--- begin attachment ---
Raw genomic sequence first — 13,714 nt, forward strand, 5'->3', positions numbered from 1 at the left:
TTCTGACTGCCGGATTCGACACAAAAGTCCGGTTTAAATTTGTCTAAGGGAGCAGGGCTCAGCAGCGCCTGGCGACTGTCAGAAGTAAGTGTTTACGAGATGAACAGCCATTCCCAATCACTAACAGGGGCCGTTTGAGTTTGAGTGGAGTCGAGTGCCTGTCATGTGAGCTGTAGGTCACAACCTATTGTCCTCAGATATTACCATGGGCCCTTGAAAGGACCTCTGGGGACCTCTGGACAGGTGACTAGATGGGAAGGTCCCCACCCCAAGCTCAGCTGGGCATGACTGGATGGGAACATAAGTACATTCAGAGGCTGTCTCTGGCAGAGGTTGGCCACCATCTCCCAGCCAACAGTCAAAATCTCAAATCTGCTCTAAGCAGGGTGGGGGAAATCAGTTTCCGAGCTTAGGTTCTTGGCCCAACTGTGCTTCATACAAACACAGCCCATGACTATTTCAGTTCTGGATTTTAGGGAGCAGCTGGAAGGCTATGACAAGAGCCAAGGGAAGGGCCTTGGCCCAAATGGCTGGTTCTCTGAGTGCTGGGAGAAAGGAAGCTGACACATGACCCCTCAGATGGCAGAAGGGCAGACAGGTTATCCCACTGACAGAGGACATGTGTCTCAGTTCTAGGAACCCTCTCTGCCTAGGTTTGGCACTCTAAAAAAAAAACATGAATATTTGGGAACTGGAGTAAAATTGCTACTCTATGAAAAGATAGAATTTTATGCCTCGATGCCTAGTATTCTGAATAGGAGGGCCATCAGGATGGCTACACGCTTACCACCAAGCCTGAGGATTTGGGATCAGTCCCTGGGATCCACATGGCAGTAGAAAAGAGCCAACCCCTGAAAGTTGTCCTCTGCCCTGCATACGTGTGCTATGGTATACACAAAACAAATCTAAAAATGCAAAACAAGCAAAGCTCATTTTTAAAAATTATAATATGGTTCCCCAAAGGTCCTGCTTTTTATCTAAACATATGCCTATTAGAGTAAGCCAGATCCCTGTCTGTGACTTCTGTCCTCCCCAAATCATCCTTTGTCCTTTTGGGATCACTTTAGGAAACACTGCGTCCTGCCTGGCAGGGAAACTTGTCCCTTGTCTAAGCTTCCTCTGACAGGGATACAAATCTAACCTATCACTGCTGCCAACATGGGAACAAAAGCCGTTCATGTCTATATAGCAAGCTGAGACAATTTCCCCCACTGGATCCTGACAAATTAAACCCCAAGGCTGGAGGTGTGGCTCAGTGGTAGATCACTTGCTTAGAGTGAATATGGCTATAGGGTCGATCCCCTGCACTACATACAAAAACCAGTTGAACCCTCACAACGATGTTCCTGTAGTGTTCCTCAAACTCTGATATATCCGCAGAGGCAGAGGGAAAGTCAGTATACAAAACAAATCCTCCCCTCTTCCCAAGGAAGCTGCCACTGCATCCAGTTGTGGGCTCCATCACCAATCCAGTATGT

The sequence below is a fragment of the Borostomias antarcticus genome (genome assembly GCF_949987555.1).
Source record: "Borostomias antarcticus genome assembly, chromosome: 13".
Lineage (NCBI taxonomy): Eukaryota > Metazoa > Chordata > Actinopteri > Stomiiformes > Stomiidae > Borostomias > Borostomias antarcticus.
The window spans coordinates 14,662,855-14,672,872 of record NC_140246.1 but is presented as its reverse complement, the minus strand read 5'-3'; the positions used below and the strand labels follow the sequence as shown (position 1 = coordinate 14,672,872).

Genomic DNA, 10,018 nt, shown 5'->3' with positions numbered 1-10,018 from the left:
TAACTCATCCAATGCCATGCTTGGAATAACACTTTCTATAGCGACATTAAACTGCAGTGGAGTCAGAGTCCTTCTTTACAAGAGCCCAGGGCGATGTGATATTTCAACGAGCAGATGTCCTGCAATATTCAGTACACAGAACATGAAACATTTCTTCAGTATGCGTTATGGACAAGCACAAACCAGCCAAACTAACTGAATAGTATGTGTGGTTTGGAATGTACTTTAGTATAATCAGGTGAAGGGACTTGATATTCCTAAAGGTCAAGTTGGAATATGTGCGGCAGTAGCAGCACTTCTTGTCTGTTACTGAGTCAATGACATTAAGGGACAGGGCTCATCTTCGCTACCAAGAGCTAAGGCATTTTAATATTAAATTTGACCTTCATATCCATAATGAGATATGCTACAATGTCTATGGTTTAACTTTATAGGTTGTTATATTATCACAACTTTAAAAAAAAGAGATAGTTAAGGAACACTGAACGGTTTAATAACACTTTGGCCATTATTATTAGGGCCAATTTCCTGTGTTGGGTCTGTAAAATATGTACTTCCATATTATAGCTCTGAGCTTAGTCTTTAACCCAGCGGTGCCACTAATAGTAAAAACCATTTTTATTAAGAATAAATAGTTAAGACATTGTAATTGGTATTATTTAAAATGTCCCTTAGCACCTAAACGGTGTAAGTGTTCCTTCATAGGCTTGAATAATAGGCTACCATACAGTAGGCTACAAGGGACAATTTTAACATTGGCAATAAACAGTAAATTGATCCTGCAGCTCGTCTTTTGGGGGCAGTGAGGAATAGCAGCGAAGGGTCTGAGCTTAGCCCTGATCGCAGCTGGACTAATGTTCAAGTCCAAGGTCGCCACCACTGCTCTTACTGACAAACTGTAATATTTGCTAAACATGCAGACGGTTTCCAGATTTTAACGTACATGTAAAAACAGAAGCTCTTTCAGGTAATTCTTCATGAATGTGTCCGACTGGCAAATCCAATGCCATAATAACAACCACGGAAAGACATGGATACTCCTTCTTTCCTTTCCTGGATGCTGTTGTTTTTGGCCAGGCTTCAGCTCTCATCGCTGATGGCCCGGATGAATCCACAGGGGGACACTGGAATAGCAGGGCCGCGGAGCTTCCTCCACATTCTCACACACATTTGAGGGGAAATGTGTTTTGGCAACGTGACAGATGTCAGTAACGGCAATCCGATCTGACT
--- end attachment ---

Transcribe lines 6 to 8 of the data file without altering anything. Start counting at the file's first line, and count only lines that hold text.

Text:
The window spans coordinates 14,662,855-14,672,872 of record NC_140246.1 but is presented as its reverse complement, the minus strand read 5'-3'; the positions used below and the strand labels follow the sequence as shown (position 1 = coordinate 14,672,872).

Genomic DNA, 10,018 nt, shown 5'->3' with positions numbered 1-10,018 from the left:
TAACTCATCCAATGCCATGCTTGGAATAACACTTTCTATAGCGACATTAAACTGCAGTGGAGTCAGAGTCCTTCTTTACAAGAGCCCAGGGCGATGTGATATTTCAACGAGCAGATGTCCTGCAATATTCAGTACACAGAACATGAAACATTTCTTCAGTATGCGTTATGGACAAGCACAAACCAGCCAAACTAACTGAATAGTATGTGTGGTTTGGAATGTACTTTAGTATAATCAGGTGAAGGGACTTGATATTCCTAAAGGTCAAGTTGGAATATGTGCGGCAGTAGCAGCACTTCTTGTCTGTTACTGAGTCAATGACATTAAGGGACAGGGCTCATCTTCGCTACCAAGAGCTAAGGCATTTTAATATTAAATTTGACCTTCATATCCATAATGAGATATGCTACAATGTCTATGGTTTAACTTTATAGGTTGTTATATTATCACAACTTTAAAAAAAAGAGATAGTTAAGGAACACTGAACGGTTTAATAACACTTTGGCCATTATTATTAGGGCCAATTTCCTGTGTTGGGTCTGTAAAATATGTACTTCCATATTATAGCTCTGAGCTTAGTCTTTAACCCAGCGGTGCCACTAATAGTAAAAACCATTTTTATTAAGAATAAATAGTTAAGACATTGTAATTGGTATTATTTAAAATGTCCCTTAGCACCTAAACGGTGTAAGTGTTCCTTCATAGGCTTGAATAATAGGCTACCATACAGTAGGCTACAAGGGACAATTTTAACATTGGCAATAAACAGTAAATTGATCCTGCAGCTCGTCTTTTGGGGGCAGTGAGGAATAGCAGCGAAGGGTCTGAGCTTAGCCCTGATCGCAGCTGGACTAATGTTCAAGTCCAAGGTCGCCACCACTGCTCTTACTGACAAACTGTAATATTTGCTAAACATGCAGACGGTTTCCAGATTTTAACGTACATGTAAAAACAGAAGCTCTTTCAGGTAATTCTTCATGAATGTGTCCGACTGGCAAATCCAATGCCATAATAACAACCACGGAAAGACATGGATACTCCTTCTTTCCTTTCCTGGATGCTGTTGTTTTTGGCCAGGCTTCAGCTCTCATCGCTGATGGCCCGGATGAATCCACAGGGGGACACTGGAATAGCAGGGCCGCGGAGCTTCCTCCACATTCTCACACACATTTGAGGGGAAATGTGTTTTGGCAACGTGACAGATGTCAGTAACGGCAATCCGATCTGACT